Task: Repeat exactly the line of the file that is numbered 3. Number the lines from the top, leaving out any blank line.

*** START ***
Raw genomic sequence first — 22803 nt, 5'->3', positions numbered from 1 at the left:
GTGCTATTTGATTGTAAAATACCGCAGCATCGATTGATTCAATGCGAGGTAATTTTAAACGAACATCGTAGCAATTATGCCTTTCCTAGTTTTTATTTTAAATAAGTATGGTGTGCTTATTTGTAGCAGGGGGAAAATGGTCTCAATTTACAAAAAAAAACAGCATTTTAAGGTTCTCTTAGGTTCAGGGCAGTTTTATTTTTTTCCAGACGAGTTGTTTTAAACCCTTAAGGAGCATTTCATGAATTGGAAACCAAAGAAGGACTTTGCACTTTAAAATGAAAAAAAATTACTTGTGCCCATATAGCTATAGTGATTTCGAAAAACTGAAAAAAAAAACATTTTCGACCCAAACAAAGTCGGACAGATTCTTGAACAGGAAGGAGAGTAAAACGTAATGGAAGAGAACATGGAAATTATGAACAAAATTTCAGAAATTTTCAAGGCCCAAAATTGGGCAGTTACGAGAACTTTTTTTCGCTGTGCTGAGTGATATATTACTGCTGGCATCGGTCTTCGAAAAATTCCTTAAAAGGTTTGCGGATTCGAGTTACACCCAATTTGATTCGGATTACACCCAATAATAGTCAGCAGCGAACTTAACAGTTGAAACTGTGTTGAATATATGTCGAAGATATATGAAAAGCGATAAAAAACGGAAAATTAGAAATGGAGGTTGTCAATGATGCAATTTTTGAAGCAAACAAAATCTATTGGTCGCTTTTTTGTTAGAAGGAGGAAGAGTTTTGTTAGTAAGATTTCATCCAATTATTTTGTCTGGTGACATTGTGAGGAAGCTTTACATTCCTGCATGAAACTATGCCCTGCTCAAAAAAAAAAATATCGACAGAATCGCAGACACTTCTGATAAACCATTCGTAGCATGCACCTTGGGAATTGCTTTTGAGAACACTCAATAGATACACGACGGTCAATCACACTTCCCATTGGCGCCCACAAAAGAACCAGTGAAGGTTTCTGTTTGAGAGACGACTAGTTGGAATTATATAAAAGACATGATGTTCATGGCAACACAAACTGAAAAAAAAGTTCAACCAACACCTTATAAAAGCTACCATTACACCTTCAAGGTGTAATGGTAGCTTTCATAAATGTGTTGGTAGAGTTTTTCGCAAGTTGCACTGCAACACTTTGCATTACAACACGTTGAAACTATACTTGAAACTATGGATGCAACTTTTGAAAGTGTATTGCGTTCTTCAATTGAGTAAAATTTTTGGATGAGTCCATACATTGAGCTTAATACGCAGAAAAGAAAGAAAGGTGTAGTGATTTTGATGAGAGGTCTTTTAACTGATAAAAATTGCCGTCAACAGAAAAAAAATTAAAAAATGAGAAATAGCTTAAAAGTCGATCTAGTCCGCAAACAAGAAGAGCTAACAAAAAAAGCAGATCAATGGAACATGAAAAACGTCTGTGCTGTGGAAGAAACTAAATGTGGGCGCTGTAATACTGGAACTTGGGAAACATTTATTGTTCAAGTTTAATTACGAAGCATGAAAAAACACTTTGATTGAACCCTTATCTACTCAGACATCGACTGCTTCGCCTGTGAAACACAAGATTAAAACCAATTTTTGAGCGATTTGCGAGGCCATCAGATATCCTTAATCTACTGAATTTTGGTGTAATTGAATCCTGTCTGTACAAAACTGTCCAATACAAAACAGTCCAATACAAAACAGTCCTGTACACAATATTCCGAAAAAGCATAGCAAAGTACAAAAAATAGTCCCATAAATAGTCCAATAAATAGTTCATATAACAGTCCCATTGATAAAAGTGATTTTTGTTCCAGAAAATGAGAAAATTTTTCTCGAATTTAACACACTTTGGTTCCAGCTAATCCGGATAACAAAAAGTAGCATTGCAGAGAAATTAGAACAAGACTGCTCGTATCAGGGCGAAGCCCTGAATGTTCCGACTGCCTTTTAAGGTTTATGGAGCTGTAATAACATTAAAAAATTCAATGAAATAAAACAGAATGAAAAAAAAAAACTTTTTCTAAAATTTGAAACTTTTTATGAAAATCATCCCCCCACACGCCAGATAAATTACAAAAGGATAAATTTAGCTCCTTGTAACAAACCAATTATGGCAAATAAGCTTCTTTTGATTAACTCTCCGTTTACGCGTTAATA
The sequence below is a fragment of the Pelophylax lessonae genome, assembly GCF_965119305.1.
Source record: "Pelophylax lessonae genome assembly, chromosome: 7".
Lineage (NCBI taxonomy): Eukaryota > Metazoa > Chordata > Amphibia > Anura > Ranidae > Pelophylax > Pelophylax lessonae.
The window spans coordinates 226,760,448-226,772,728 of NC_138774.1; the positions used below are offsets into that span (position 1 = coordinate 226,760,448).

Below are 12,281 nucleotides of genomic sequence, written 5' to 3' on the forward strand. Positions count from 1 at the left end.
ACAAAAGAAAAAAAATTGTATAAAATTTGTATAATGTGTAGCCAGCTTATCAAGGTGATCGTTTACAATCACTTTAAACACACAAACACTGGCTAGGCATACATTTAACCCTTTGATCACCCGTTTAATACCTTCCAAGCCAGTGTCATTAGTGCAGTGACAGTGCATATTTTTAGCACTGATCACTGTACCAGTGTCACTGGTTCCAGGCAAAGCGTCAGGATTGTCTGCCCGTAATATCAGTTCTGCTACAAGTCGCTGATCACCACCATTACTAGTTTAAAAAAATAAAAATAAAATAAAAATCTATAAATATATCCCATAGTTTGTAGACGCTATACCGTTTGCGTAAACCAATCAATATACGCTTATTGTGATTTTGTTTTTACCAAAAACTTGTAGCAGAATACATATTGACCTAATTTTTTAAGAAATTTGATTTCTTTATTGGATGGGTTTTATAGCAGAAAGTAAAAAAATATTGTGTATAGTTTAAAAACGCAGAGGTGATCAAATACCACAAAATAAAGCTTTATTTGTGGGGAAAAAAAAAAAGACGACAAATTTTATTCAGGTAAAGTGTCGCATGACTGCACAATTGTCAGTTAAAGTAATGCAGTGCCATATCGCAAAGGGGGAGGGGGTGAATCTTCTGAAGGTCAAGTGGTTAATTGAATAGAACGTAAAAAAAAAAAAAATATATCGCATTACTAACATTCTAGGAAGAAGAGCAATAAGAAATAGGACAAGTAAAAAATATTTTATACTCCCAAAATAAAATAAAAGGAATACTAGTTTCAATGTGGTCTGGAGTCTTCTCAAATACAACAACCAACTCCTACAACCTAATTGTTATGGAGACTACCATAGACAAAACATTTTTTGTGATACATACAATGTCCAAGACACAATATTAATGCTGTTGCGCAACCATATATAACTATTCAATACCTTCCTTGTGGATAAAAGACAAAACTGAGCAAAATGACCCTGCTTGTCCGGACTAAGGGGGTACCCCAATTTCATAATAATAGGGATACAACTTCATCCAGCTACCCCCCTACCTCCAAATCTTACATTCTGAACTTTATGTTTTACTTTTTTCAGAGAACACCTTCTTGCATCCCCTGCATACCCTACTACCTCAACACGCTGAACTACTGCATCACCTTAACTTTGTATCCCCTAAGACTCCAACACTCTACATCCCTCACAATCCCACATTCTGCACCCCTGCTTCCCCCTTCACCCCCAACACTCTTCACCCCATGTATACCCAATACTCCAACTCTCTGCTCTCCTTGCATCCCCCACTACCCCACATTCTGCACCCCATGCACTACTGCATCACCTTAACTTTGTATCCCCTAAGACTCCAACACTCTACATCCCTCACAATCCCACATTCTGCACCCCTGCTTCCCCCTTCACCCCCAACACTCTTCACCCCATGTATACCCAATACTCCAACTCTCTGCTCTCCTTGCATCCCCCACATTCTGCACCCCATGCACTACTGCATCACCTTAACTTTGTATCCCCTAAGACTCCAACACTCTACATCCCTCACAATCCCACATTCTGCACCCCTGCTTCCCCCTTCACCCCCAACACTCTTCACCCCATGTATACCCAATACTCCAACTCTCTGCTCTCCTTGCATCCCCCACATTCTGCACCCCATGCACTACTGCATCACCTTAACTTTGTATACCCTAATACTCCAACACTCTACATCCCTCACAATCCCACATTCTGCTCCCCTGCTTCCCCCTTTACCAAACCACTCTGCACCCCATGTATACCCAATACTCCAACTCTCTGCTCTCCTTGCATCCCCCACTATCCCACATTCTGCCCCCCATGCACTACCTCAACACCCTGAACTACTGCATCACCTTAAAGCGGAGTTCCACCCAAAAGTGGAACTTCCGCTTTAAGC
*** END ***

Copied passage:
The sequence below is a fragment of the Pelophylax lessonae genome, assembly GCF_965119305.1.